Hundreds of thousands of chickens and egg-laying hens live in vast warehouses. Packing this many chickens together in filthy, extremely crowded conditions causes farms to be rife with diseases, including bird flu. To increase profits, farmers drug and genetically manipulate chickens; as a result, many birds suffer from painful, crippling bone disorders and spinal defects. Seven or eight egg-laying hens are confined to one cage. Their wings atrophy from disuse, and their legs and feet grow twisted and deformed from standing on the slanted bottoms of their wire cages.
Chickens in factory farms have their beaks cut off and are given drugs that make them grow so large that they often become crippled under their own weight.
When kept in such large numbers, chickens vent their stress and frustration by pecking at one another. To reduce losses, egg farmers use hot blades to cut off chicks’ beaks just hours after the birds hatch. The procedure, which requires cutting through tender tissue similar to the flesh under human fingernails, is so painful that many chicks die of shock. Some die of starvation when eating becomes too painful. Every year in the egg-laying industry, millions of newly hatched male chicks – who cannot produce eggs – are thrown into garbage bags or grinders to suffocate or be crushed or hacked to death.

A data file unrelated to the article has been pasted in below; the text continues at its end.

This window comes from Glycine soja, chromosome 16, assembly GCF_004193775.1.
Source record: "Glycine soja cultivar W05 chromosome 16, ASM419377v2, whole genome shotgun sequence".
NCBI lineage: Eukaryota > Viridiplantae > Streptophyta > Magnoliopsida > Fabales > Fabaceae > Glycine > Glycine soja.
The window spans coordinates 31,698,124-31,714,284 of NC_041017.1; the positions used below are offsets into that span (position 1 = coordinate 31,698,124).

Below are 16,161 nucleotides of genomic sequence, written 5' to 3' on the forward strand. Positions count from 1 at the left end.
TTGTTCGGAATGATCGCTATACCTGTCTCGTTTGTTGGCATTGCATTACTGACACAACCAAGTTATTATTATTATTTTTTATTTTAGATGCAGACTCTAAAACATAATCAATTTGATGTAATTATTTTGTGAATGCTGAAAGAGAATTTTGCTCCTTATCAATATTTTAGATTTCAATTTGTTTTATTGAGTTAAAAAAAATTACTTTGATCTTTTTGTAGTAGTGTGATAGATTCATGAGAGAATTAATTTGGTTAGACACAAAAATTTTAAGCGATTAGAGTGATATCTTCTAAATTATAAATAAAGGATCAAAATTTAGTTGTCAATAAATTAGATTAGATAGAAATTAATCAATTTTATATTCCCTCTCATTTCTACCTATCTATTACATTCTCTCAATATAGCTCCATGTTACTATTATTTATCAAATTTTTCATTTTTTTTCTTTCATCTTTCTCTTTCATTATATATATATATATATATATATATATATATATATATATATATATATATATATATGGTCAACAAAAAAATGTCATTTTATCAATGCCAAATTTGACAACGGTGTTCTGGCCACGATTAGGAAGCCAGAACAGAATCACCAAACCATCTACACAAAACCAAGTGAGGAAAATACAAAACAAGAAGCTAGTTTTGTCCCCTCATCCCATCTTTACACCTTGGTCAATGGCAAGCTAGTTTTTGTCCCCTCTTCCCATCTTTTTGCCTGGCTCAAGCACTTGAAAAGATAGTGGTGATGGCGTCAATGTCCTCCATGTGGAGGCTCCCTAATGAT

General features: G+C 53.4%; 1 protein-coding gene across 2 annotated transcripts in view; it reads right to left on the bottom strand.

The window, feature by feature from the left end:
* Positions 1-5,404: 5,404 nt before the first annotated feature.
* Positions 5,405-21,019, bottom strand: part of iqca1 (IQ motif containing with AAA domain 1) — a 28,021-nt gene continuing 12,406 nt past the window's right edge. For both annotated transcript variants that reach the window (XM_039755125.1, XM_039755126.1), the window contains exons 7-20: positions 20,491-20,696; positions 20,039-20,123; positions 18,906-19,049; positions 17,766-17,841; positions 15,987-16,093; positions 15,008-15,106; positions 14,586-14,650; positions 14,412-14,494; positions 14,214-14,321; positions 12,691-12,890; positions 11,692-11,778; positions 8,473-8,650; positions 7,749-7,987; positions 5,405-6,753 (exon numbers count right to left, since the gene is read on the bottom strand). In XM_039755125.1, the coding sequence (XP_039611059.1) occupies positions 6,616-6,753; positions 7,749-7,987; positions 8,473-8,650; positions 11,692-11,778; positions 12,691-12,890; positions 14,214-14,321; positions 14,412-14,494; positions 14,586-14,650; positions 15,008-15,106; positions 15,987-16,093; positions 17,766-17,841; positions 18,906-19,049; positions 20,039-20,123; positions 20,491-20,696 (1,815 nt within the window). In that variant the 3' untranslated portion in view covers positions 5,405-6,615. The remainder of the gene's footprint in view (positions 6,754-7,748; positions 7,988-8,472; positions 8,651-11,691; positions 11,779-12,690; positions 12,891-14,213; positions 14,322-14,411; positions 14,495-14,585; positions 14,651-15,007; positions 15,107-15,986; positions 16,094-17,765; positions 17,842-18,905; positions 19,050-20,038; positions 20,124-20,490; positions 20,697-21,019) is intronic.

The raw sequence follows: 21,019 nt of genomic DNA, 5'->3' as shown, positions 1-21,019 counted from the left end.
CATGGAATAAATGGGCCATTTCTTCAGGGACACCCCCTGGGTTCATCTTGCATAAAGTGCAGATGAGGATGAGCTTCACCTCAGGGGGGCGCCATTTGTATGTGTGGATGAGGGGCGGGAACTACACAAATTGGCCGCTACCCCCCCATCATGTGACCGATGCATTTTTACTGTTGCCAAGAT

Packing thousands of chickens together in filthy, extremely crowded conditions causes farms to become rife with diseases, including bird flu.
When the time comes for slaughter, chickens are packed into lorries and transported to the abattoir in all weather extremes. They often suffer broken wings and legs, and many die before they even reach their final destination. At the abattoir, their legs are forced into shackles, their throats are cut and they are dropped into tanks of scalding-hot water for feather removal. Many chickens’ necks miss the throat cutter, so they end up being scalded to death.
If they are not kept on factory farms, chickens may be kept in live-animal markets. A visit to your local chicken stall will reveal birds kept in rusted and poorly maintained wire cages, called “khokhas”, which are usually filthy and rarely contain food or water. The birds are crammed together so tightly inside these tiny, filthy cages that disease spreads rapidly. When they are sold, their throats are cut while the other birds watch in terror. Some chickens may spend months in these miserable conditions before they are finally sold and killed.
What They Do Not Tell You About Chickens
Chickens are inquisitive and interesting animals whose intelligence in some cases surpasses that of small children. When in their natural surroundings – away from factory farms – they form friendships and social hierarchies, recognise one another, develop pecking orders, love and care for their young and enjoy a full life that includes dustbathing, making nests and roosting in trees. Read more about chickens.